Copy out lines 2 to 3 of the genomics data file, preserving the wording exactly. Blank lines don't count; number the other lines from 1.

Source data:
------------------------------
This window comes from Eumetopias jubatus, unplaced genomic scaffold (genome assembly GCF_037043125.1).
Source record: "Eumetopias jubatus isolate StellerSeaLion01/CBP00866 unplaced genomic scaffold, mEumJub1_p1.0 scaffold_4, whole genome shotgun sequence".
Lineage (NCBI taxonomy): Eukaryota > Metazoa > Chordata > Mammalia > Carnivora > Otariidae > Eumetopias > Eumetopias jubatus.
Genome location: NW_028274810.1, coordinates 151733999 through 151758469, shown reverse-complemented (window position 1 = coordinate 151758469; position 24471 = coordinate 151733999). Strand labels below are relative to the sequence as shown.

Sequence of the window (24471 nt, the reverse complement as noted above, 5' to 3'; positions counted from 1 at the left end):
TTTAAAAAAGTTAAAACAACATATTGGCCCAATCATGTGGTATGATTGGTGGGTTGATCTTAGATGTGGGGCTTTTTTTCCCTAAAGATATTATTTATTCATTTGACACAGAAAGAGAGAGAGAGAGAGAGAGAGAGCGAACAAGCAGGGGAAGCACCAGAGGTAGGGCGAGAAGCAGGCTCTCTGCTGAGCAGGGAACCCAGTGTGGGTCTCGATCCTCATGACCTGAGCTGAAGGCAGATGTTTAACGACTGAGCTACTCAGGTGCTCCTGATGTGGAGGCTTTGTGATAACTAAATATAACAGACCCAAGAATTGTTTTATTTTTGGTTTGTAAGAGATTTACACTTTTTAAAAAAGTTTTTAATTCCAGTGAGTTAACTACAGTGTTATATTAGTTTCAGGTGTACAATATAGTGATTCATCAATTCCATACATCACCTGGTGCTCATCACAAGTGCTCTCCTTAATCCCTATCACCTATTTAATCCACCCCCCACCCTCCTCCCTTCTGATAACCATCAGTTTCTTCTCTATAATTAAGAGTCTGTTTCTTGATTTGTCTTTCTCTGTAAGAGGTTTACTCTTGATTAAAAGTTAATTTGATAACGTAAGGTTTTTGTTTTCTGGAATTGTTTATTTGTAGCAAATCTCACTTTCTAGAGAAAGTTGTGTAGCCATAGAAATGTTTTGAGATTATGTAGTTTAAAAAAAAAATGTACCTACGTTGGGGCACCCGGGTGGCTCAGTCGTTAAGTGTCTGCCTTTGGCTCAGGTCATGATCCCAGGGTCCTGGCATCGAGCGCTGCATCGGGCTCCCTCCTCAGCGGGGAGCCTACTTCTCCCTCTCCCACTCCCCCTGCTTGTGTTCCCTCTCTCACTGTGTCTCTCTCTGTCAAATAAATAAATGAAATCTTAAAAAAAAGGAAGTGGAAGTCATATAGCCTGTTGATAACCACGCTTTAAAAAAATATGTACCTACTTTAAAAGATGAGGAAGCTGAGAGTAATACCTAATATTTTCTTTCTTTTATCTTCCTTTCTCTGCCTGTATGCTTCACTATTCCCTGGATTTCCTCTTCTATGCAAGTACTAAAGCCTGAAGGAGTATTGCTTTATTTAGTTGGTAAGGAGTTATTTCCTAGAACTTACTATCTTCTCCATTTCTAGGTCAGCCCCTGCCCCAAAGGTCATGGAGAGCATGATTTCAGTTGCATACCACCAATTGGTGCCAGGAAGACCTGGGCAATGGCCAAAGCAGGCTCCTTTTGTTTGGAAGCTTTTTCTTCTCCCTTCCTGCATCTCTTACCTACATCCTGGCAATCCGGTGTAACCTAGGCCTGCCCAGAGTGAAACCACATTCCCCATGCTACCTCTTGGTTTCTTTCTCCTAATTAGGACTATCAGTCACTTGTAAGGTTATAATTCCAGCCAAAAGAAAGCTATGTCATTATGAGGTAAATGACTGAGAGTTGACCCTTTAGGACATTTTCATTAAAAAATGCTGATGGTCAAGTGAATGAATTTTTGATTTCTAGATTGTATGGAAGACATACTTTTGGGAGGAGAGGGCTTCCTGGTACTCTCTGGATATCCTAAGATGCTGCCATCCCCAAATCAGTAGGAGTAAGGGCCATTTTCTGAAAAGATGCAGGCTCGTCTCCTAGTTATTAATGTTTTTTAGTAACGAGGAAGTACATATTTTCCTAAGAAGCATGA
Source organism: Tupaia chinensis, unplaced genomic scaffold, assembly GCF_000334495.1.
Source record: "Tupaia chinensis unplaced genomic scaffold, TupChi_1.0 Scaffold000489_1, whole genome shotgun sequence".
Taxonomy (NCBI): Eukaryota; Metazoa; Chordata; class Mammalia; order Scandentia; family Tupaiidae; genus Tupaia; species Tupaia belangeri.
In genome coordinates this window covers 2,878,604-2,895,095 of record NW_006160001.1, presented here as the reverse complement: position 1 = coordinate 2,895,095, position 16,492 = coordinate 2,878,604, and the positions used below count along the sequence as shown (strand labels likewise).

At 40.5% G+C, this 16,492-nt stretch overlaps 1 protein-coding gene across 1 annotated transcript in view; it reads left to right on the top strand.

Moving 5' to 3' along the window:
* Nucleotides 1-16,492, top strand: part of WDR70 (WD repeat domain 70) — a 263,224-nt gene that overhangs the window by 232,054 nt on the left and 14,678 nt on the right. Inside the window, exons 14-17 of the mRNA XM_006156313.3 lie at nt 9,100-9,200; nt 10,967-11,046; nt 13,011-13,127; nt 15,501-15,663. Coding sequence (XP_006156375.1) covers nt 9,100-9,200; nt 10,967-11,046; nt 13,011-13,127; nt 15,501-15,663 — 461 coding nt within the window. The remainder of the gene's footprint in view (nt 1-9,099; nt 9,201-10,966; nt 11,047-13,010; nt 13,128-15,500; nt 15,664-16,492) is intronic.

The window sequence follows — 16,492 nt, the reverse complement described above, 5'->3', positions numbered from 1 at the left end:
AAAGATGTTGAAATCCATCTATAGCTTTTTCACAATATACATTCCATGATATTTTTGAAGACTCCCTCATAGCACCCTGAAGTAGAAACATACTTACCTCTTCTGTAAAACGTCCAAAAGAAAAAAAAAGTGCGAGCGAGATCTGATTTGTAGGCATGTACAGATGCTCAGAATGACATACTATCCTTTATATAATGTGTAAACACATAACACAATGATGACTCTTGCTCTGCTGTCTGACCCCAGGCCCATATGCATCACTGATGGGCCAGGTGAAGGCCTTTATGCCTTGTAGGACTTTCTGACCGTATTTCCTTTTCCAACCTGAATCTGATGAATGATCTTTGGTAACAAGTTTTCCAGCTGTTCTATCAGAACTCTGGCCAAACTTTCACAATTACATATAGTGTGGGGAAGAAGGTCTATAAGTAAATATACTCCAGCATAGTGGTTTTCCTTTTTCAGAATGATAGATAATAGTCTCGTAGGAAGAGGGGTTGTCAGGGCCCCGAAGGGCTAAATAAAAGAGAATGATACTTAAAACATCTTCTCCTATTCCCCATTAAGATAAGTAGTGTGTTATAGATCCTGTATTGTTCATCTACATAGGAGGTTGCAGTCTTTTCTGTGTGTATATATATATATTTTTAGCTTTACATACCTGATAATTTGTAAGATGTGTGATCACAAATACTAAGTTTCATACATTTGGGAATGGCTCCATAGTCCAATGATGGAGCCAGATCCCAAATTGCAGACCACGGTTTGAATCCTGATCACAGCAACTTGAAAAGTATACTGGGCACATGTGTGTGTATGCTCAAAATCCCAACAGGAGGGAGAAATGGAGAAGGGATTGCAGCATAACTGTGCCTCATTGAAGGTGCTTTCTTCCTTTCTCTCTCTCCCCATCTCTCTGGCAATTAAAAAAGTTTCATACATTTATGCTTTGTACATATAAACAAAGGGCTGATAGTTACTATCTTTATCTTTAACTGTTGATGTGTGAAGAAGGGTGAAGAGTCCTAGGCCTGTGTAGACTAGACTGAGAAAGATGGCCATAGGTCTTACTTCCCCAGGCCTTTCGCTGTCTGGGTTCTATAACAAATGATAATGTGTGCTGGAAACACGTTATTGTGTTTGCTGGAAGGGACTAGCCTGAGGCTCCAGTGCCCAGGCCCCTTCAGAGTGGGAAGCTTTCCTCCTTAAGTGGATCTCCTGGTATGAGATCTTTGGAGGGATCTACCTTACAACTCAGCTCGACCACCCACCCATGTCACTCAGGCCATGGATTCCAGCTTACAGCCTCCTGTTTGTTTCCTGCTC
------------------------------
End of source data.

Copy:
Source record: "Eumetopias jubatus isolate StellerSeaLion01/CBP00866 unplaced genomic scaffold, mEumJub1_p1.0 scaffold_4, whole genome shotgun sequence".
Lineage (NCBI taxonomy): Eukaryota > Metazoa > Chordata > Mammalia > Carnivora > Otariidae > Eumetopias > Eumetopias jubatus.